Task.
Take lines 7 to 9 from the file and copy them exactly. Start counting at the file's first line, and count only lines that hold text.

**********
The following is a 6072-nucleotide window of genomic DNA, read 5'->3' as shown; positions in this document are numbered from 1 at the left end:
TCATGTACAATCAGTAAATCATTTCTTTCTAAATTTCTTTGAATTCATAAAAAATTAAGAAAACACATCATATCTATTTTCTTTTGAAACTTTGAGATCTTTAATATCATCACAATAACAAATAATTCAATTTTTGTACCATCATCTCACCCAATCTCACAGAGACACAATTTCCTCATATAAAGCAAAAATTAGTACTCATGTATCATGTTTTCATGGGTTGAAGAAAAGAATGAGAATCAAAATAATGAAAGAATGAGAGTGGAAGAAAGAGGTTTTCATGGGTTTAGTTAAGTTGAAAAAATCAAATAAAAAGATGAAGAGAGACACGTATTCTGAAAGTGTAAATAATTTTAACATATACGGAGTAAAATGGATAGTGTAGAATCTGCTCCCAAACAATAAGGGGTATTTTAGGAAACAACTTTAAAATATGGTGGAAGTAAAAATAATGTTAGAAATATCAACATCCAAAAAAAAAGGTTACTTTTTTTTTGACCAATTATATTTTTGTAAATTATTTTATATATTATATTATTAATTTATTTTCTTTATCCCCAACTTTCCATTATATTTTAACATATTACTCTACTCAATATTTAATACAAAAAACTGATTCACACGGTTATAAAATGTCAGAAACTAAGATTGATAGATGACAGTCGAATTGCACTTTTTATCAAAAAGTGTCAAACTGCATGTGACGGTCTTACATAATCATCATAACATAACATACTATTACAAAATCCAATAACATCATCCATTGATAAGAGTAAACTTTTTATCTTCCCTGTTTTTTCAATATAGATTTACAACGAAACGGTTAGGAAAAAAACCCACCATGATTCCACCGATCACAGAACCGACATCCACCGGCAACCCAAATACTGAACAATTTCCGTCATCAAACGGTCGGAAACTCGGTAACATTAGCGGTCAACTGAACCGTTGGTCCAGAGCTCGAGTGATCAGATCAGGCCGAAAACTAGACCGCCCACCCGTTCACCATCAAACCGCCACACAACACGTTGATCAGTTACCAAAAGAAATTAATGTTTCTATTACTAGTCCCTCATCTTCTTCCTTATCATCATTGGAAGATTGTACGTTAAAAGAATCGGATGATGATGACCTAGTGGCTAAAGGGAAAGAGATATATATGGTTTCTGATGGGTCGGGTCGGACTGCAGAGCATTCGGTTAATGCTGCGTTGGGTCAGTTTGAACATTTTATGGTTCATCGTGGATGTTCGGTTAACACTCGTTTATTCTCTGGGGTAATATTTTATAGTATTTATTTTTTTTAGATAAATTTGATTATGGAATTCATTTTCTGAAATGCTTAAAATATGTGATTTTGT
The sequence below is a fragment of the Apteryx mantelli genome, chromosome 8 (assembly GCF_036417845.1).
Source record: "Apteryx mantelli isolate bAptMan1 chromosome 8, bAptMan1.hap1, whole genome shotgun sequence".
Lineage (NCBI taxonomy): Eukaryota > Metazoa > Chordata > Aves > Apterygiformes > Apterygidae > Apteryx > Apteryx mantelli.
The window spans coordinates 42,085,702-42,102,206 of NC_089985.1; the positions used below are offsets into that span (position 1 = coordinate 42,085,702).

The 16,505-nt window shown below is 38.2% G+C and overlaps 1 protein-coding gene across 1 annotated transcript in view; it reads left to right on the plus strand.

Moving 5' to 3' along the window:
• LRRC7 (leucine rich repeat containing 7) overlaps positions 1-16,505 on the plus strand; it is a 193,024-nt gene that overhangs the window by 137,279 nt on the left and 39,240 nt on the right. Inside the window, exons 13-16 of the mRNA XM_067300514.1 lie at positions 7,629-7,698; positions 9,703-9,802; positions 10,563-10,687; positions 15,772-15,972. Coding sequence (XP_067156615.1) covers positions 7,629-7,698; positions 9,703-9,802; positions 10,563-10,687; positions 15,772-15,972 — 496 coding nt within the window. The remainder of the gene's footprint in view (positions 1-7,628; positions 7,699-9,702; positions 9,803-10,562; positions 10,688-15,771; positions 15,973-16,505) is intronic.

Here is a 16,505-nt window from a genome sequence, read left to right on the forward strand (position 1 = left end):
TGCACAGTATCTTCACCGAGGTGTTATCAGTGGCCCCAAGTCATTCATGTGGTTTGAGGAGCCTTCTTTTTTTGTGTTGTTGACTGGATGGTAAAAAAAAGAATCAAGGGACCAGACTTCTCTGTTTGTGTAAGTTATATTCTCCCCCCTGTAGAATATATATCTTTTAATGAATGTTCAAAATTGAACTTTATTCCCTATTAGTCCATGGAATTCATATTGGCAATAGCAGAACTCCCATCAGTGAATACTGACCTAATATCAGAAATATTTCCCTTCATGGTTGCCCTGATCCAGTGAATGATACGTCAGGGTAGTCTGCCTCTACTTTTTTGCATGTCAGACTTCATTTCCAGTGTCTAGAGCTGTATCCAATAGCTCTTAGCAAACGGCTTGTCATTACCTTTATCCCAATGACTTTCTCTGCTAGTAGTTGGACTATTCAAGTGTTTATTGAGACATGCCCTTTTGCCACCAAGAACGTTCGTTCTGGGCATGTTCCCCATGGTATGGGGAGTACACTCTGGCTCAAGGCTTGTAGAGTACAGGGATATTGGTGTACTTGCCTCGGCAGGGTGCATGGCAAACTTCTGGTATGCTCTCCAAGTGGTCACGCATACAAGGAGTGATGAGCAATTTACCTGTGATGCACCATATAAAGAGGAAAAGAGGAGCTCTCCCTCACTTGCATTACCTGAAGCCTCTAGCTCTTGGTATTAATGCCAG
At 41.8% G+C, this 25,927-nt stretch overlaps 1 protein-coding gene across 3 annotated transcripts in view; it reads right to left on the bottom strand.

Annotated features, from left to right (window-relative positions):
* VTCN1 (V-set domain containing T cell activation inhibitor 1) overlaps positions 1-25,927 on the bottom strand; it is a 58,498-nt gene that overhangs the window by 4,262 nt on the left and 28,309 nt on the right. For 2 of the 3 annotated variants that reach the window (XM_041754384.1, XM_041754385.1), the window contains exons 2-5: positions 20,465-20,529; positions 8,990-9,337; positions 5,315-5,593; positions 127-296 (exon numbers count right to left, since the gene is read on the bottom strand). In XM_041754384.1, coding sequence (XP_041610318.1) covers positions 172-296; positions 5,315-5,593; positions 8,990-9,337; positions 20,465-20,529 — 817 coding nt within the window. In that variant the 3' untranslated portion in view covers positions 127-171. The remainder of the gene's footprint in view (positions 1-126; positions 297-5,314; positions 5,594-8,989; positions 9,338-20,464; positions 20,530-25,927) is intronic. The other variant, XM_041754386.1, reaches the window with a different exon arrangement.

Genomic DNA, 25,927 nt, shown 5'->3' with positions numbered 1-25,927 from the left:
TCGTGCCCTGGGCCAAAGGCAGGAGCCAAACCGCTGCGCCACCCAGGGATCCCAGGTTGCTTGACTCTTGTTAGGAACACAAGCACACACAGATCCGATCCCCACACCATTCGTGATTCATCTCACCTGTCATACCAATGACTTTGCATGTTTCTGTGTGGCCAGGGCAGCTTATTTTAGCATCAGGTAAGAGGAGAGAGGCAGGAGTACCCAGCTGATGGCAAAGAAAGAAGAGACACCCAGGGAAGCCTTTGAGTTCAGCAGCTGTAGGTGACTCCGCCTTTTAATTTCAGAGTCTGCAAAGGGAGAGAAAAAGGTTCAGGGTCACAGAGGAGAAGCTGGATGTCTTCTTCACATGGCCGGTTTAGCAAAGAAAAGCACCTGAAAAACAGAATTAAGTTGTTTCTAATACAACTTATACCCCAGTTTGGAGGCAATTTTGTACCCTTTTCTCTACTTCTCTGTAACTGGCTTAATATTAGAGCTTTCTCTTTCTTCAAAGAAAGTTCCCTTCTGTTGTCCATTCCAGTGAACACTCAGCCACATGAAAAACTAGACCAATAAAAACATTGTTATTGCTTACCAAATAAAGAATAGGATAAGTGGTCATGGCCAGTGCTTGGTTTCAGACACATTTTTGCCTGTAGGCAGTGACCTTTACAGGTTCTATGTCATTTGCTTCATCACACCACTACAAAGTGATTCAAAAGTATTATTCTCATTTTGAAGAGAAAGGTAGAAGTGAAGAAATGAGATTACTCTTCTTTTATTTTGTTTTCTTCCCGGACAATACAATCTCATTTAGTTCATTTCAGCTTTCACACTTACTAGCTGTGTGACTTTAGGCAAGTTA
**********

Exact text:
The 16,505-nt window shown below is 38.2% G+C and overlaps 1 protein-coding gene across 1 annotated transcript in view; it reads left to right on the plus strand.

Moving 5' to 3' along the window:
• LRRC7 (leucine rich repeat containing 7) overlaps positions 1-16,505 on the plus strand; it is a 193,024-nt gene that overhangs the window by 137,279 nt on the left and 39,240 nt on the right. Inside the window, exons 13-16 of the mRNA XM_067300514.1 lie at positions 7,629-7,698; positions 9,703-9,802; positions 10,563-10,687; positions 15,772-15,972. Coding sequence (XP_067156615.1) covers positions 7,629-7,698; positions 9,703-9,802; positions 10,563-10,687; positions 15,772-15,972 — 496 coding nt within the window. The remainder of the gene's footprint in view (positions 1-7,628; positions 7,699-9,702; positions 9,803-10,562; positions 10,688-15,771; positions 15,973-16,505) is intronic.